Jumping straight out of Poznan, one of the oldest cities in Poland and home of 500.000 people, Rafal “Lipek” Lipinski made by himself a name in the dunking world. Crowned in all of the FIBA 3×3 World Tour Final dunk contests so far and owning for two years in a row the prestigious dunk contest from Quai54, France, plus multiple other contests, Rafal became one of the most successful professional dunkers in the world. Let’s meet this 24 year’s old guy who inspired a lot of people and among them a certain guy called Zach LaVine, who happens to be the NBA All Star Game Dunk Contest winner in 2015.
Sport Arena: When did you first realized that you have the ability to jump?
Rafal Lipinski: I would say it was probably when I was 14 or 15. Couldn’t dunk yet but I really have had a pleasure of just jumping over obstacles.
Do you remember your first dunk? Can you describe the moment?
Sure, some say you will never forget your first time (smiles). It happened during a basketball practice with my teammates in my home town. I stayed in a gym just to try to dunk that ball. I was so close previous times so I had to finish the goal. Finally after many tries I was able to dunk from a lob.
Who was your mentor, let’s say, or the guy that pushed you to choose dunking as a lifestyle?
I had many guys I looked up to. First of all I’d choose Kadour Ziani, the dunking legend and a successful dunker from my city Lukas Biedny.
Do you still play basketball, or is only about dunking?
The day I stop playing basketball and put my shoes on a shell will be the day I stop my sport career. My dunking obsession came from the game of basketball and I can’t imagine NOT to play basketball.
When did you decide that was the moment to focus more on dunking, and leave behind the game of basketball?
Actually I never left basketball behind I just kind of get more focused on dunking. The moment I realized that the talent I have is so unique that I had to show it to the world I decided to put a work in it and you can see the results right now (smiles)
Yes, dunking is freedom. I admire that feeling when I’m in the air and everything stops for a moment. However, treating dunking as just a freedom would be very selfish. I use dunk as a tool to get to people. Having such a ‘weapon’ in your hand makes you responsible for people’s inspirations.
What is your preferred dunk?
I prefer dunks that are powerful, stylish or technical. Sometime you can use all of these three attributes and it makes the dunk just perfect.
Is there a dunk that you really want to do it, but still it’s not coming the way you want?
Of course, there are many dunks that are still never done before. As long as I develop myself as an athlete I still gain motivation to be able to make them.
Many are saying that is almost impossible to come with something new in a dunk contest these days. Is a challenge to discover new dunks? How do you work on this?
I don’t have a lot of time or energy to work on my new dunks but when I do I try to use my imagination. And by that I mean I already created a lot of new dunks or variations and they are still in my head until I’ll be able to try them.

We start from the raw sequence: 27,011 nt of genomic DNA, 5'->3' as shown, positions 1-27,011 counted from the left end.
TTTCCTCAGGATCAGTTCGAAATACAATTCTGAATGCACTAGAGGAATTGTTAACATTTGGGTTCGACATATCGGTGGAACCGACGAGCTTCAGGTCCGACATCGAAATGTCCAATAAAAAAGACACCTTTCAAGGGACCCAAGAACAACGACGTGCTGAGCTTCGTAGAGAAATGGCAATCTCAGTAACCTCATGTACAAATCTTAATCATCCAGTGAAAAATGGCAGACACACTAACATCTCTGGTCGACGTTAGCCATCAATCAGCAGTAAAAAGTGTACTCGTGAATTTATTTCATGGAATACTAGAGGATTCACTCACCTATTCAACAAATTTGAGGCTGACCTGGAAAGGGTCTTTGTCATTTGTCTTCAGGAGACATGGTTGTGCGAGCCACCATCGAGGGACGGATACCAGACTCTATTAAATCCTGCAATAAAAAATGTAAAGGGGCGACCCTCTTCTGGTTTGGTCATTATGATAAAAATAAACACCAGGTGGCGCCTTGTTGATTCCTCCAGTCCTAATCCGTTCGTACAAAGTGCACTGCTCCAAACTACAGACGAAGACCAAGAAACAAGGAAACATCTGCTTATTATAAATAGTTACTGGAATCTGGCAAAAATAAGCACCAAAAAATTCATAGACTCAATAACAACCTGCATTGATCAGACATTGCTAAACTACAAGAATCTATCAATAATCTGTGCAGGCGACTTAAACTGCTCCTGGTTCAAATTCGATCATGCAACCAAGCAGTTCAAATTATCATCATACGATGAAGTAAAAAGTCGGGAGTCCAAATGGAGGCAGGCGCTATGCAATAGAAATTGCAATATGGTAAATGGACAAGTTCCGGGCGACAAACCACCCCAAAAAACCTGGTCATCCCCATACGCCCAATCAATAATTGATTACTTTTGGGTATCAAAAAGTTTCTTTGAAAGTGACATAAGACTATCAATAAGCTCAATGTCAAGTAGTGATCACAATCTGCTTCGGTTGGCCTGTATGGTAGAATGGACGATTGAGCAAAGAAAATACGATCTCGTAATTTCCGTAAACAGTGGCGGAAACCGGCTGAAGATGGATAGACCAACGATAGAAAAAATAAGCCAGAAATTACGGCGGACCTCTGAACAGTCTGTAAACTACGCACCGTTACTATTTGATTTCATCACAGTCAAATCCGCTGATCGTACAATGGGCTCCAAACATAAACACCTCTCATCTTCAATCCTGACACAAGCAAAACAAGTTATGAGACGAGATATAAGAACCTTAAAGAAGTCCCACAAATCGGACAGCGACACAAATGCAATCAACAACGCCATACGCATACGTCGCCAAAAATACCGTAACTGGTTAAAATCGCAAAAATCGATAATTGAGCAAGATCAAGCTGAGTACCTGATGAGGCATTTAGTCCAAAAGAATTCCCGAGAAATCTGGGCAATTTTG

You started the adventure with FIBA 3×3 World Tour in 2012 in Miami and since then nobody took the WT Final crown from you. Who was the toughest opponent so far?
It’s a hard question because every dunker I went against was highly motivated and very tough to beat. However I had an overtime dunk-off with Slash in the first FIBA 3×3 World Championship in Miami.
Are you still ambitious, after all the success you’ve had?
I’m always ambitious. It’s just the way I am. But sometimes your goals just change. I think I accomplished so much as a 24 years old athlete in this dunking world that I got to go a little bit further than just worrying about single wins. Like I said before, dunking is a not only an art but also a tool to get to people. Think about it as a key that opens next door.
What is the most important during a dunk contest: the athleticism or the confidence?
The first thing. Simply because confidence comes with an experience and you simply cannot be confident if you don’t have an athletic advantage over your opponent.
What is harder to train: your body or your mind?
Every dunker has to take care about both of these things but I would say body is the factor that keeps you going. Although all of the top dunkers are athletic freaks so basically mind is the thing that makes a change in a contest.
Who is your favorite street dunker?
I was (and still am) always looking up to Air Up There and Myree Bowden. Great style!
Who is your favorite dunker among NBA players?
Oh man, it’s a tuff one. A lot of great dunkers run on NBA courts currently. I love to watch Russell Westbrook, DeMar DeRozan or Gerald Green in action and hey we can’t forget about young NBA Slam Dunk Champion Zach LaVine, who said he was raised on dunk videos… including mine (smiles).
Do you think dunk contests have the power to move on from the entertainment part for basketball events to a standalone discipline with certain regulations and dedicated competitions?
I believe so. Dunking itself has everything to become a legit sport but it’s a long run. I was one of the few guys to set up the possible rules for the Olympic Committee but it turned out to be very difficult. The case is still on and it’s a matter of a time but for the moment let’s focus on making the dunking way more recognizable.
What are your plans for 2016?
Chillin’ with my feet up and margaritas in my hands (laughs). I’m joking of course. I’m very ambitious and each year I set the bar higher and higher. Can’t wait for the biggest basketball tournaments to start, including, of course Sport Arena events. As regarding Dunk Elite, we will step our game up this year with our own championships.